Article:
- JUnit Tutorial
- JUnit - Home
- JUnit - Overview
- JUnit - Environment Setup
- JUnit - Test Framework
- JUnit - Basic Usage
- JUnit - API
- JUnit - Writing a Tests
- JUnit - Using Assertion
- JUnit - Execution Procedure
- JUnit - Executing Tests
- JUnit - Suite Test
- JUnit - Ignore Test
- JUnit - Time Test
- JUnit - Exceptions Test
- JUnit - Parameterized Test
- JUnit - Plug with Ant
- JUnit - Plug with Eclipse
- JUnit - Extensions
- JUnit Useful Resources
- JUnit - Questions and Answers
- JUnit - Quick Guide
- JUnit - Useful Resources
- JUnit - Discussion
JUnit - Overview
Testing is the process of checking the functionality of an application to ensure it runs as per requirements. Unit testing comes into picture at the developers’ level; it is the testing of single entity (class or method). Unit testing plays a critical role in helping a software company deliver quality products to its customers.
Unit testing can be done in two ways − manual testing and automated testing.
|Manual Testing||Automated Testing|
|Executing a test cases manually without any tool support is known as manual testing.||Taking tool support and executing the test cases by using an automation tool is known as automation testing.|
|Time-consuming and tedious − Since test cases are executed by human resources, it is very slow and tedious.||Fast − Automation runs test cases significantly faster than human resources.|
|Huge investment in human resources − As test cases need to be executed manually, more testers are required in manual testing.||Less investment in human resources − Test cases are executed using automation tools, so less number of testers are required in automation testing.|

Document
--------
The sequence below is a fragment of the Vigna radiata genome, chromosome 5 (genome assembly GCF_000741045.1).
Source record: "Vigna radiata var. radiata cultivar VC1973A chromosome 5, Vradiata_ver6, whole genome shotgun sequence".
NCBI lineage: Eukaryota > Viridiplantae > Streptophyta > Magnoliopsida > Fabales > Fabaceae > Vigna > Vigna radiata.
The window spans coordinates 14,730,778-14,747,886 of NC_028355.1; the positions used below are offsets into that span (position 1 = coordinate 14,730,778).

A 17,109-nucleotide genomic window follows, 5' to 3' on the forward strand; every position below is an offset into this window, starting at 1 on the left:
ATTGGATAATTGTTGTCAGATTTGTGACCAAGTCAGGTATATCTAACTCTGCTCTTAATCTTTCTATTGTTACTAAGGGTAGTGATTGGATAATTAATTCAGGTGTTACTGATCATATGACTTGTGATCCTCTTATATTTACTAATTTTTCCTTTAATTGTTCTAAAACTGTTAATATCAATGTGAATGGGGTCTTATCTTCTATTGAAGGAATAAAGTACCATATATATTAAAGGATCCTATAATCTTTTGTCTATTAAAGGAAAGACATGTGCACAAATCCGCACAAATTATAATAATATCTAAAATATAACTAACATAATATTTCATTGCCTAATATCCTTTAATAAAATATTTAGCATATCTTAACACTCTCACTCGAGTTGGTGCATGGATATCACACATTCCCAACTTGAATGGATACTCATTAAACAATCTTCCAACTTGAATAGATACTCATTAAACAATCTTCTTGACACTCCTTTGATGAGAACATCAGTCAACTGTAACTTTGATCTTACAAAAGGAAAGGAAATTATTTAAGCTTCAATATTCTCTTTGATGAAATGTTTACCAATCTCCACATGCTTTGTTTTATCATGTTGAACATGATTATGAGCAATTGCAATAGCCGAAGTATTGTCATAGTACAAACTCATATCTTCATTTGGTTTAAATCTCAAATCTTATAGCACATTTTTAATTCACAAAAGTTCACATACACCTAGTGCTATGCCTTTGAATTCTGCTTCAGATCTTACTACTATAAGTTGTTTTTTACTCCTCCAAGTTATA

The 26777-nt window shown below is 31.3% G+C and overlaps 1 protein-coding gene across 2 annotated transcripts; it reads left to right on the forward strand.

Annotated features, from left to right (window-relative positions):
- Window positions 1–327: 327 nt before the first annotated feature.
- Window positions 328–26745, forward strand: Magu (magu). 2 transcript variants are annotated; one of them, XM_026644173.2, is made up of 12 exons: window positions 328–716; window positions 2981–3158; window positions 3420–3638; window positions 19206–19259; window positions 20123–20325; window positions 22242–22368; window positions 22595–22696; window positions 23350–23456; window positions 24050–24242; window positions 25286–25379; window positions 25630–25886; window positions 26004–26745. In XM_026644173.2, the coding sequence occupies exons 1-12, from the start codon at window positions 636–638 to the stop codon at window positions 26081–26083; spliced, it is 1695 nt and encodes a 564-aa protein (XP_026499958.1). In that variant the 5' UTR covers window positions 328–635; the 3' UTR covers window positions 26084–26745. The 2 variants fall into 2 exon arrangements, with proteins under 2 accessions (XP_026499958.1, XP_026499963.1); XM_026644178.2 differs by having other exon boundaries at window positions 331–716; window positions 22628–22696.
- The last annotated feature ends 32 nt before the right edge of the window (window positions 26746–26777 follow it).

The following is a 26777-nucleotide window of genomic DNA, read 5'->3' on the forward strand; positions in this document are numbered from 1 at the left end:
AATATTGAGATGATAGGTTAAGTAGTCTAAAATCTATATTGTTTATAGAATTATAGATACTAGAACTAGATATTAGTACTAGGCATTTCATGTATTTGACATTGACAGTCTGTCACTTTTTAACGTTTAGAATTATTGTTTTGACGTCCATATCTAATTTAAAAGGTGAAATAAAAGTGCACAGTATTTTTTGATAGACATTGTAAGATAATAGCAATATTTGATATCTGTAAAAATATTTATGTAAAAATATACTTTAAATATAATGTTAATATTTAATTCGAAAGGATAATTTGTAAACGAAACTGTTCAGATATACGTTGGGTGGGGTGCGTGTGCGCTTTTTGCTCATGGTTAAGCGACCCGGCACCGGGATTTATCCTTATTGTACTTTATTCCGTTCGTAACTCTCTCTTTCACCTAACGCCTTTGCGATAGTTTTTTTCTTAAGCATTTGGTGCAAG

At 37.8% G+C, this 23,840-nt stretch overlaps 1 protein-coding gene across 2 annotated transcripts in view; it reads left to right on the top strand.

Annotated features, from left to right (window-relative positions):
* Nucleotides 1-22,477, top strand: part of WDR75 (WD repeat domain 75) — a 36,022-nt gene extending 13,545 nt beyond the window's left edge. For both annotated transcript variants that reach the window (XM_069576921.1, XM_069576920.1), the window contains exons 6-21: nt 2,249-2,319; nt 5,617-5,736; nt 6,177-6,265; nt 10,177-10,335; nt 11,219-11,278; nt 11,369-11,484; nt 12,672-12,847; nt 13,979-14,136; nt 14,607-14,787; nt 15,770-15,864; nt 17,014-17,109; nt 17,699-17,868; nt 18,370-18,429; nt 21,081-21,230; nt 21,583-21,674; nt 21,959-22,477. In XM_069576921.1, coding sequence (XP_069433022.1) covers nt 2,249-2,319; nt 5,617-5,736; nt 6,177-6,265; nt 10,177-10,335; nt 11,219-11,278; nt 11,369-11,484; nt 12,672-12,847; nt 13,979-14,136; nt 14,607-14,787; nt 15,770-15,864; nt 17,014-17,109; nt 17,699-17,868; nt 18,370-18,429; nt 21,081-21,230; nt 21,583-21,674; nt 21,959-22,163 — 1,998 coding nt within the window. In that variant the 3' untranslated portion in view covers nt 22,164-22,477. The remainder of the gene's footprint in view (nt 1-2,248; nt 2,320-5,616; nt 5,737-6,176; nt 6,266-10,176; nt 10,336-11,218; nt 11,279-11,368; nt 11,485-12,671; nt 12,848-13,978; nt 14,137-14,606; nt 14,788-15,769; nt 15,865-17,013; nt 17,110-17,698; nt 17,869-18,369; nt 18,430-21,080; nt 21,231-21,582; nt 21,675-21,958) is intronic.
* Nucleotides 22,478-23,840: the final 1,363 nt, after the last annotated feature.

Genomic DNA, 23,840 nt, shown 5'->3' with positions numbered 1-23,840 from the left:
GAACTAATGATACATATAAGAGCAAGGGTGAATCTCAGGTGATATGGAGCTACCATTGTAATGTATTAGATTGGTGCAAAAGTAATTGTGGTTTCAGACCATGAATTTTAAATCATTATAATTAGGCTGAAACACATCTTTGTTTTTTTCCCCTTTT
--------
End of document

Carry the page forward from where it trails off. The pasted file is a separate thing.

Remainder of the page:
|Less reliable − Manual testing is less reliable, as it has to account for human errors.||More reliable − Automation tests are precise and reliable.|
|Non-programmable − No programming can be done to write sophisticated tests to fetch hidden information.||Programmable − Testers can program sophisticated tests to bring out hidden information.|
What is JUnit ?
JUnit is a unit testing framework for Java programming language. It plays a crucial role test-driven development, and is a family of unit testing frameworks collectively known as xUnit.
JUnit promotes the idea of "first testing then coding", which emphasizes on setting up the test data for a piece of code that can be tested first and then implemented. This approach is like "test a little, code a little, test a little, code a little." It increases the productivity of the programmer and the stability of program code, which in turn reduces the stress on the programmer and the time spent on debugging.
Features of JUnit
JUnit is an open source framework, which is used for writing and running tests.
Provides annotations to identify test methods.
Provides assertions for testing expected results.
Provides test runners for running tests.
JUnit tests allow you to write codes faster, which increases quality.
JUnit is elegantly simple. It is less complex and takes less time.
JUnit tests can be run automatically and they check their own results and provide immediate feedback. There's no need to manually comb through a report of test results.
JUnit tests can be organized into test suites containing test cases and even other test suites.
JUnit shows test progress in a bar that is green if the test is running smoothly, and it turns red when a test fails.
What is a Unit Test Case ?
A Unit Test Case is a part of code, which ensures that another part of code (method) works as expected. To achieve the desired results quickly, a test framework is required. JUnit is a perfect unit test framework for Java programming language.
A formal written unit test case is characterized by a known input and an expected output, which is worked out before the test is executed. The known input should test a precondition and the expected output should test a post-condition.
There must be at least two unit test cases for each requirement − one positive test and one negative test. If a requirement has sub-requirements, each sub-requirement must have at least two test cases as positive and negative.
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